It was heart-breaking what Shoneyin found when she recently visited Kenya: “I visited a place in Kenya which had a row of bookstores four weeks ago, and every single one had a pirated version of The Secret Lives of Baba Segi’s Wives. I don’t know whether to feel happy or sad, because a lot of people are reading the book but nothing is coming back to the producers. Publishing and printing, in many ways, have kind of become the domain of older people, but as the world evolves we must find ways to create books. Without these individuals being properly trained, we cannot create products we can export effectively.”

Anikulapo could not hide his disgust at the entire creative landscape, especially government’s perennial failure to activate the National Culture Policy. He quoted copiously from the document launched in 1988 and in need of update and implementation. He said several retreats organised to update the document were mere jamborees by civil servants to line up their pockets, as nothing was ever achieved. According to Anikulapo, the 1988 document, though needing revision, contains important provisions for all sectors of the creative economy to thrive, from theatre, literature, film, fashion, visual arts to festivals, etc. It remains a mystery for him and other creatives why that important document is yet to see the light of day. His summation was simply that Nigeria is not a serious nation.

“The problem in the creative industry is not production,” he said. “How do we distribute what we produce when we haven’t fixed our problems? I gave a similar talk at Quramo Festival of Words recently where I said we are not a serious nation. A sector that generates a lot of money, and second only to churches in terms of employment; the people employed in the creative industry are the new middle class citizens. But what is the system doing to help them?

“I don’t know how many of us know of the document called the National Cultural Policy of Nigeria. It was the first document I wrote on when I joined The Guardian in 1987, and up till now we don’t have a cultural policy to help the creative industry to push works out there. The Copyright Commission, National Council for Arts and Culture, Nigerian Film and Video Censors Board — everything is in this document. Every year we were invited to Abuja, and I got tired. I attend these workshops every year, and when we get to the meeting to review the cultural policy, the first thing they talked about was: ‘who is producing the bag, who’s making the food, and arranging the hotel?’ We don’t get to discuss the document, and this document has remained in the cooler. A lot of people don’t know about it, and this is supposed to help you produce and push your work out there.”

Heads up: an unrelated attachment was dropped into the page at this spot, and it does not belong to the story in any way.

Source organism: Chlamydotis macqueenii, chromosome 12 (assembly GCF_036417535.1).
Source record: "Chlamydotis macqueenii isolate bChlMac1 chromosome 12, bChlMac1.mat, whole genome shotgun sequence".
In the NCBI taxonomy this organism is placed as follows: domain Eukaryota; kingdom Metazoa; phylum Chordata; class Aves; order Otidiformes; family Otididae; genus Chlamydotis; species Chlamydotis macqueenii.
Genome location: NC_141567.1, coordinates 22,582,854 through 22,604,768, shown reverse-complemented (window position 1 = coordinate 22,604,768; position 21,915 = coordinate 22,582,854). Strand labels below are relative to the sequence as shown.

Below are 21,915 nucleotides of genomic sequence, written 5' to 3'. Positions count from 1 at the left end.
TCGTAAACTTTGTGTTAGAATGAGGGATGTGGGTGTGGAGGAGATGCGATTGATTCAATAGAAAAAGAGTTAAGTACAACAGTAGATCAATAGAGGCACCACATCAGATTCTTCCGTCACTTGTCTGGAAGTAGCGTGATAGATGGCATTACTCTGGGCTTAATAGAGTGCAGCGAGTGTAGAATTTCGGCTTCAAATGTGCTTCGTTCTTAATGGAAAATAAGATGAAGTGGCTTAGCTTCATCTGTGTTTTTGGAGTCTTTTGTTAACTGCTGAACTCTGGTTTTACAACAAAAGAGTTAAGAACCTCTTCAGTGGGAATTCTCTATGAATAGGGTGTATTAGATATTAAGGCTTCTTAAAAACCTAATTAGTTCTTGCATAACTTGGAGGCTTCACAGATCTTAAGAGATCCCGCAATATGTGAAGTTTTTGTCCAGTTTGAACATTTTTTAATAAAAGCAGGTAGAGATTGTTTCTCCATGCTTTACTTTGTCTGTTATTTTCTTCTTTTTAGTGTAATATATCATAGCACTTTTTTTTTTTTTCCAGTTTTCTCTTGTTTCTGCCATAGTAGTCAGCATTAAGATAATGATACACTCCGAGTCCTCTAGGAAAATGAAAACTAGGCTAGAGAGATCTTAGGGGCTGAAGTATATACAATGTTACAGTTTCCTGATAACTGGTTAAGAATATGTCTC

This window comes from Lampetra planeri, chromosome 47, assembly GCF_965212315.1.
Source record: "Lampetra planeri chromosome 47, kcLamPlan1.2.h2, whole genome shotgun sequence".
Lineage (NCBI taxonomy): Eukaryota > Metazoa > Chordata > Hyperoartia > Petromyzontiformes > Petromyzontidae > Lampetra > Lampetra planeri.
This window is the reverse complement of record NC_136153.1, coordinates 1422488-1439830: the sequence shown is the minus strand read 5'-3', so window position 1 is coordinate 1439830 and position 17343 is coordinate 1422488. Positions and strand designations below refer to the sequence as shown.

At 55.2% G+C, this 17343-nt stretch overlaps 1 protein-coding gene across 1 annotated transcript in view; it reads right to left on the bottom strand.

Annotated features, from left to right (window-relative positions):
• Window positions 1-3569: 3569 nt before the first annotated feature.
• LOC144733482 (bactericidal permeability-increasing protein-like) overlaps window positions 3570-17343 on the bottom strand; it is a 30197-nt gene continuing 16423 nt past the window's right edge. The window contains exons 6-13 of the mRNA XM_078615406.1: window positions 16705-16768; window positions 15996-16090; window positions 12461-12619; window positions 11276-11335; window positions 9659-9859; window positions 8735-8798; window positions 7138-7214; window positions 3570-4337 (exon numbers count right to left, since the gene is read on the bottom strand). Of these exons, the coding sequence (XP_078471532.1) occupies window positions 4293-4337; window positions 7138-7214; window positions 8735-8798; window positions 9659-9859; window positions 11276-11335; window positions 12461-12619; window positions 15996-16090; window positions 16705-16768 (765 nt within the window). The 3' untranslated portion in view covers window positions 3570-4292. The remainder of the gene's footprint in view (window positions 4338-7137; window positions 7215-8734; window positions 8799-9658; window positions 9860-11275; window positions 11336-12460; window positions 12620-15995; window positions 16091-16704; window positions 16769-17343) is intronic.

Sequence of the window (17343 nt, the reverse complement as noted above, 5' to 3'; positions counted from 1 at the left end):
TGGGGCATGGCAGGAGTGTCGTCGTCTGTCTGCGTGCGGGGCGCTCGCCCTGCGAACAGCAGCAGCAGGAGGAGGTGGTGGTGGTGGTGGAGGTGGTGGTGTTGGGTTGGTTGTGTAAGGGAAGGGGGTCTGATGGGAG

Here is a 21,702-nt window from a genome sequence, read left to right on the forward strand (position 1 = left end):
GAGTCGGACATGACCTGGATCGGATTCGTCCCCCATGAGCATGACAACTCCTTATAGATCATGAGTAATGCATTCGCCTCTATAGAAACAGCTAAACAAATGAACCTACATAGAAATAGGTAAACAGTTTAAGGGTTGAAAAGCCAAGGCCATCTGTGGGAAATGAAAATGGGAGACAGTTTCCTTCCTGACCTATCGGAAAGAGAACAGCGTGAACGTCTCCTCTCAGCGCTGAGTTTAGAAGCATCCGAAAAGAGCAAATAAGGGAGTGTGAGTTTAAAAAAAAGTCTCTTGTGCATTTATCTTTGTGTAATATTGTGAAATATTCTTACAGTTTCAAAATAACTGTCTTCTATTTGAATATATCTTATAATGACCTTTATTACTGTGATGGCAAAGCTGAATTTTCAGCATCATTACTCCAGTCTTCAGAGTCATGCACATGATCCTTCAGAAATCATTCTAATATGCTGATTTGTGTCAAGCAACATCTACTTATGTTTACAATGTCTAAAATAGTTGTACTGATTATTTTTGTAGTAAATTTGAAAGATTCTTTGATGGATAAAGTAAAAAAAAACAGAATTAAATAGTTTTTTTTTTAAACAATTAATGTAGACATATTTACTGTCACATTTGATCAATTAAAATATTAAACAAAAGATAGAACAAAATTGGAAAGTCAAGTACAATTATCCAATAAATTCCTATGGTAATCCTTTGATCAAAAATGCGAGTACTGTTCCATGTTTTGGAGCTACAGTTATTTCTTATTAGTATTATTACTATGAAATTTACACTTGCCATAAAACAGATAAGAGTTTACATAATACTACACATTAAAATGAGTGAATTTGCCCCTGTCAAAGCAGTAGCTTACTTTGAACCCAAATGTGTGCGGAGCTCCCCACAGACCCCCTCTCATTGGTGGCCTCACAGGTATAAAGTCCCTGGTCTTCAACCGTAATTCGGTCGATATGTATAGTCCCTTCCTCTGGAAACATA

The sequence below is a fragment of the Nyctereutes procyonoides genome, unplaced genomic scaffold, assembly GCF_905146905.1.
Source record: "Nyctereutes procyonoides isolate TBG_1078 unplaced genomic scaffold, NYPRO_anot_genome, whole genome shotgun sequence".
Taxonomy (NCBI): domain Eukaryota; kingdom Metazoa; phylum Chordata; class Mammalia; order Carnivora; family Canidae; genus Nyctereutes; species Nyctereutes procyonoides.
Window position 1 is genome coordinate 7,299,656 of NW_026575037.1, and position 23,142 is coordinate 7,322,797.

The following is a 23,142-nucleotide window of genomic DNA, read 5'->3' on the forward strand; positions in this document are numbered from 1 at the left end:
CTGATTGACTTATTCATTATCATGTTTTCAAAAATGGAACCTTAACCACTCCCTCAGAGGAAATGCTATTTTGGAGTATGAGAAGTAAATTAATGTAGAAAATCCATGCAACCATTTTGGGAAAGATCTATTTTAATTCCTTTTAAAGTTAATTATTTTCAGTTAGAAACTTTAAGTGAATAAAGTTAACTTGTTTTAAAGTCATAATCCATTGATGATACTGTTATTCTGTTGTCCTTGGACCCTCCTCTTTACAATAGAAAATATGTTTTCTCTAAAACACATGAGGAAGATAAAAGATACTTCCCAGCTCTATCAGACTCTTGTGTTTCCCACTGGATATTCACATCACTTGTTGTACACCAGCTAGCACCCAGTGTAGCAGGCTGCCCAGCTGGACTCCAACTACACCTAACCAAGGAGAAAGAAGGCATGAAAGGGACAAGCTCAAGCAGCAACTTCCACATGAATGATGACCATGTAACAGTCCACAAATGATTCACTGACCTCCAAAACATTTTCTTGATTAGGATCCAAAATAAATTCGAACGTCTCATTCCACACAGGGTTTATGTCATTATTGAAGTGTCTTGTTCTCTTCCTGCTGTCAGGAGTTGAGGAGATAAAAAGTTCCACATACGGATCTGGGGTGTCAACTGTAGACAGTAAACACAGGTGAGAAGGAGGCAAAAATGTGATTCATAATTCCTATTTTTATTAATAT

Anikulapo outlined some of the vital provisions in the National Cultural Policy that should help all players in the creative industry benefit: “In the National Cultural Policy, there’s provision for the National Endowment Fund. I was pained that Lola (Shoneyin) wanted to stop Ake (Arts and Book Festival) last year. The endowment fund says that every corporate organization in Nigeria will draw up a percentage from that fund. There’s also something regarding piracy control in this document. There’s also an academy for the arts where you go to get trained, the same way lawyers go to law school (after graduating from university). A country without a constitution is a Banana Republic, and that’s what the creative industry is right now.

“You hardly find companies that have survived over a hundred years because we don’t have structures to keep them running. Refineries are getting repaired every year, yet we don’t produce fuel. The government should create cultural policies that guide us, and employ people that would guide our organizations — people who know how to do the job. Nigeria is a country that is known to sign a lot of treaties, but nothing is done with them, and we are also not informed. We need to interrogate the people involved.”

Akindeinde said Nigerian publishers needed to do better by keeping pace with technology by transforming texts to modern media for accessibility: “I have kids, and it’s been hard getting them some Nigerian authors to read, because those books don’t even exist any more, and what their peers are talking about is Diary of a Wimpy Kid. So, the interest is not there. I’ve even tried to get Nigerian authors we read, but they’re all at premium price. We need to be better with technology and move at a pace our target audience is going. Whether the format changes from visual to audio-visual, we need to adapt and move in the same direction.”

While Nigerian creative bemoan a lack of infrastructure and point at South Africa as a model, the South African, Niklas said that was far from the truth, as South Africa also struggles with infrastructure, but that they tend to manage it better. She said African creatives needed to do better to get themselves out there in the global arena.